Trevor Richards (Trev) is very proud of his converted Toyota Hilux (called EV Hilux). “As far as I know, it was the first EV registration in Queensland,” he told me at the Noosa EV Expo.
Trev said he drove T-Rev and his wife drove EV Hilux. They also had an electric boat that featured electric outboard motors. Trev also built this boat, by the way.
And EV Hilux is loaded often. Here with electric motors.
It can load 1000kg on the EV Hilux and 1000kg on the car trailer behind it. Here is a picture of a very heavily loaded Hilux with lithium batteries. Trev tows those 25 miles from the depot back to his shop shed.
Mackay was the first charging station stop on the way to Sydney. There were many loading stops on this trip. Glen’s MGEV (the blue one) had an old, dead battery and only had a 70km range at the time of this trip. So he had to recharge every 70 km MGEV.
The Toyota Hilux was converted to electric in 2007 and has traveled more than 270,000 km as an electric vehicle in the last 15 years. He has recently changed the battery pack which has covered 167,111 km in the last 9 years. He says this has impacted 10.7 cents per km on battery costs.
Trevor runs a business that sells electric drive products. Electric motors, speed controllers, batteries, etc. – all the components you need to rebuild or make your own dream come true. Speaking of which, Trev came up with the T-Rev. It was “a wild dream,” he says, “a dream that might not be possible because you’ve seen others build from scratch and gave up because of the cost or ‘the rules’.”
Trevor began building the T-Rev in 2014. The first ride was 3 years later and the registration was in February 2020. It was a long and costly dream, but it was worth it. T-Rev has had some teething problems, but has been good for a while. Unfortunately, Trevor didn’t blog the T-Rev build because he thought it might be a failure. With currently 17,681 km on the odometer (at Noosa EV Expo) the vehicle is clearly being put to good use! Then there are another 888 km to go home.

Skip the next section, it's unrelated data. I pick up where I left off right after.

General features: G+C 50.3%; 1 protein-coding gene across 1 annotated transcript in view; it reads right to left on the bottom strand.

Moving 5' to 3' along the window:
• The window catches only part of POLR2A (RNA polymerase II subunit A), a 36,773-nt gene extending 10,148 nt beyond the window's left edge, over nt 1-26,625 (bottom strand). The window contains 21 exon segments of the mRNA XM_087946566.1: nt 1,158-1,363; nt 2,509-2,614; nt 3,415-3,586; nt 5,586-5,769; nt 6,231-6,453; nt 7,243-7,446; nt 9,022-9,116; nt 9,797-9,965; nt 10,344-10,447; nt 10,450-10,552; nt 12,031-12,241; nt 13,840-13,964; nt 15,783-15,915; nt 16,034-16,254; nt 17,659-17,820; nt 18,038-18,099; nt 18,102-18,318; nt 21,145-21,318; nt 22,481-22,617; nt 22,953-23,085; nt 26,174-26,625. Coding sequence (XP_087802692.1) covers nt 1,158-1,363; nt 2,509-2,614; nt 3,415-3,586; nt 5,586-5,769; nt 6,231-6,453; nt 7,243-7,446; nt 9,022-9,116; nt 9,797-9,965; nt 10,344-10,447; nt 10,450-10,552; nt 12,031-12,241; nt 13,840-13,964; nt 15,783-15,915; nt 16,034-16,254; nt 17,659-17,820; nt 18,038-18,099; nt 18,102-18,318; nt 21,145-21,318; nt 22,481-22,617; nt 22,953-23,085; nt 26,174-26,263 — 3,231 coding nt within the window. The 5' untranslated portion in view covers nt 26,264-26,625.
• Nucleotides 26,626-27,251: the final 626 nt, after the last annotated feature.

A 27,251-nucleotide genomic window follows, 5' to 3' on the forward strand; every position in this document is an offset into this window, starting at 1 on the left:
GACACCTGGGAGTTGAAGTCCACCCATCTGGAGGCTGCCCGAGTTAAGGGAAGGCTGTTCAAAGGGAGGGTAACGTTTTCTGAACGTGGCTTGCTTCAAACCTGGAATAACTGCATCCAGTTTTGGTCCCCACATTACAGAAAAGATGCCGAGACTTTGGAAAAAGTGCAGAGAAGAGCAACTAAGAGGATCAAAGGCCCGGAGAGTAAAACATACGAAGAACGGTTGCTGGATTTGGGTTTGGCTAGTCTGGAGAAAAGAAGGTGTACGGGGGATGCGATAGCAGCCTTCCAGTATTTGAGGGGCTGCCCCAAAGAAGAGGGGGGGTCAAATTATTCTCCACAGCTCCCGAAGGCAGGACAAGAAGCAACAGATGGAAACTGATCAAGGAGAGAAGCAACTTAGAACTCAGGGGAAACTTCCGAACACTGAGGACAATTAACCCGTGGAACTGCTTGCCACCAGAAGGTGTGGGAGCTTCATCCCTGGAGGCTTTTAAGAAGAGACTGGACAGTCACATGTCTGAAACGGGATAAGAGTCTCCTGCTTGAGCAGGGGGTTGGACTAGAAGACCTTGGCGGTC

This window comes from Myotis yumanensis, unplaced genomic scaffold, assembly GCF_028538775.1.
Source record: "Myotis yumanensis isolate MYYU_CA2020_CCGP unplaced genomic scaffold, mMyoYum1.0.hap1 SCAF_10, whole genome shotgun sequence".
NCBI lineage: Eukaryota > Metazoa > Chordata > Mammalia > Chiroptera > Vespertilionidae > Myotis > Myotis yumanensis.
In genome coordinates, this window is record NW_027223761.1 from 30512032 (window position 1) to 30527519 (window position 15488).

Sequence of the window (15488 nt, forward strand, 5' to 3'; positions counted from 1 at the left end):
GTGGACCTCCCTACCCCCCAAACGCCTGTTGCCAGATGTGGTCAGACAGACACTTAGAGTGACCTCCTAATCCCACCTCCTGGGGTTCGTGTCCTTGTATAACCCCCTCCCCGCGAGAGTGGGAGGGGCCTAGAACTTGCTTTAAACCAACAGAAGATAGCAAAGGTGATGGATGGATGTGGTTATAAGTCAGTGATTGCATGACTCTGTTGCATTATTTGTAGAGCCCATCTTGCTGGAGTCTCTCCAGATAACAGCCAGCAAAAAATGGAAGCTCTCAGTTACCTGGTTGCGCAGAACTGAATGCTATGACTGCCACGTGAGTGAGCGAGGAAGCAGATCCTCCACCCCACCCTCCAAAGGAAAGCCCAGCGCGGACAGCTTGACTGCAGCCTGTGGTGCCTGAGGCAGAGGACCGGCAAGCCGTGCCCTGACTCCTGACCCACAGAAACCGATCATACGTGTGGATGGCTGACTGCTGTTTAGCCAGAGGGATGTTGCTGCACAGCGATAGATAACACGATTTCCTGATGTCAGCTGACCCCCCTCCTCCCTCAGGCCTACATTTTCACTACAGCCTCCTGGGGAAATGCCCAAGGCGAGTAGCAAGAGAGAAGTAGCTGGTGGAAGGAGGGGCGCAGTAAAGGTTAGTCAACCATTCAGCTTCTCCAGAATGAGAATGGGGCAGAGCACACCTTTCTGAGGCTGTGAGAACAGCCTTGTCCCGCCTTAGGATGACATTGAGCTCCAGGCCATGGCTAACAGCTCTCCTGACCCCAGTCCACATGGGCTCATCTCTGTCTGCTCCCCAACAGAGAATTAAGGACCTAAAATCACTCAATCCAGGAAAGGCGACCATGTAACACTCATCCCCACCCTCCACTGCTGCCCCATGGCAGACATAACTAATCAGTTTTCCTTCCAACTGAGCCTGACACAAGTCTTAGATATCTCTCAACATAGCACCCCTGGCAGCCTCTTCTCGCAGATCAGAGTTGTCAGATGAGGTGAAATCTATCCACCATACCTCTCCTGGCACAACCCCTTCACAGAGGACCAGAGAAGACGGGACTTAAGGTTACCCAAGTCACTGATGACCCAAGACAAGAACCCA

T-Rev has turned out to be a very successful project. It has excellent acceleration, is fast enough at 130 km/h and very efficient in terms of power consumption, which was the main goal of the project. It was voted the “Best Alternative”. cars 4 children 2022 show.
Where did it all start? Trevor spent 2 years (2000 & 2002) as a volunteer teacher in Kiribati and became very aware of our dependence on electricity. So he committed himself to wind and sun. Then he became interested in electric drives. He changed his company name and focused on electric drives. In business, he began to electrify everything he could. In Kiribati, he swallowed “super” fuel (the fuel that predates unleaded gasoline). Kiribati still imported “super” fuel even though it was banned in Australia. This made Trev pretty sick from toxic overload. The massive pain reaction fueled his drive-by-nature ambitions. It takes a long time to heal, but “I can deal with the smell now,” he tells me, “after being away from it for a few years. It is now rare to stop at a gas station. “
But he says: “I sometimes use the generator for long-distance travel. because the public charging stations don’t always work, so either a generator or a tow truck. There just aren’t enough charging stations like in the West.”
Trevor has become a fixture at the many EV shows and general auto shows along the east coast. The rebuilt Hilux carries the load and T-Rev pulls the crowds.
A real classic is the 2018 Noosa event. At right is a photo of Mark Bailey (Queensland Minister for Transport) and Sandy Bolton (Noosa Independent Confederation) in the T-Rev. Mark Bailey is the initiator of the Electric Super Highway charging station infrastructure.
If you’re in the region, be sure to check out the Trev, the EV Hilux and the T-Rev at Gympie EnviroTech on August 6th.
If you want to convert or build yourself, “the budget can be decisive, but everything can be electrified!” He is enthusiastic. Check out the pictures of his electric toys his website. You are proof of that – the sky is the limit.
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